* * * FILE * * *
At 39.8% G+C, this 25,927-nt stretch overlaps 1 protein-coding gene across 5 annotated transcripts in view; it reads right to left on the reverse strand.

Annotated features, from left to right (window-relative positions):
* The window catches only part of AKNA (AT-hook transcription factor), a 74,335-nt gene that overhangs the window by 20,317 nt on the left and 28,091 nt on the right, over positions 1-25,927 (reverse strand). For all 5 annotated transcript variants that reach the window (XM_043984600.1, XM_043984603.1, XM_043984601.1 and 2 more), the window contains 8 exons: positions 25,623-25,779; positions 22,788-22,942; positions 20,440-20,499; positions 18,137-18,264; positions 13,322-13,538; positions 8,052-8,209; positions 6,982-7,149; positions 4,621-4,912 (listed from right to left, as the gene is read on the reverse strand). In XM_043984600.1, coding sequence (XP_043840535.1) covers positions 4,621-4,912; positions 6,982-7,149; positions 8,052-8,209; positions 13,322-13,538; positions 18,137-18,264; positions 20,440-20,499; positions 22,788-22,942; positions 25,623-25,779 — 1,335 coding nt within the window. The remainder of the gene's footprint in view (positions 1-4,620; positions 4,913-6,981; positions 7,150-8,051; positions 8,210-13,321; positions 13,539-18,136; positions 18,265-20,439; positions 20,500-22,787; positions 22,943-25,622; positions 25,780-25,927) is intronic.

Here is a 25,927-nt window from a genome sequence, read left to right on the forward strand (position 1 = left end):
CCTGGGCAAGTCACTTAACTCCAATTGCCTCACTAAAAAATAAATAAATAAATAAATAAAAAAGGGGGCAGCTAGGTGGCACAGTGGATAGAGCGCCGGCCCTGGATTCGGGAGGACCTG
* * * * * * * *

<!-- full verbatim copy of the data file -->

At 39.8% G+C, this 25,927-nt stretch overlaps 1 protein-coding gene across 5 annotated transcripts in view; it reads right to left on the reverse strand.

Annotated features, from left to right (window-relative positions):
* The window catches only part of AKNA (AT-hook transcription factor), a 74,335-nt gene that overhangs the window by 20,317 nt on the left and 28,091 nt on the right, over positions 1-25,927 (reverse strand). For all 5 annotated transcript variants that reach the window (XM_043984600.1, XM_043984603.1, XM_043984601.1 and 2 more), the window contains 8 exons: positions 25,623-25,779; positions 22,788-22,942; positions 20,440-20,499; positions 18,137-18,264; positions 13,322-13,538; positions 8,052-8,209; positions 6,982-7,149; positions 4,621-4,912 (listed from right to left, as the gene is read on the reverse strand). In XM_043984600.1, coding sequence (XP_043840535.1) covers positions 4,621-4,912; positions 6,982-7,149; positions 8,052-8,209; positions 13,322-13,538; positions 18,137-18,264; positions 20,440-20,499; positions 22,788-22,942; positions 25,623-25,779 — 1,335 coding nt within the window. The remainder of the gene's footprint in view (positions 1-4,620; positions 4,913-6,981; positions 7,150-8,051; positions 8,210-13,321; positions 13,539-18,136; positions 18,265-20,439; positions 20,500-22,787; positions 22,943-25,622; positions 25,780-25,927) is intronic.

Here is a 25,927-nt window from a genome sequence, read left to right on the forward strand (position 1 = left end):
CCTGGGCAAGTCACTTAACTCCAATTGCCTCACTAAAAAATAAATAAATAAATAAATAAAAAAGGGGGCAGCTAGGTGGCACAGTGGATAGAGCGCCGGCCCTGGATTCGGGAGGACCTG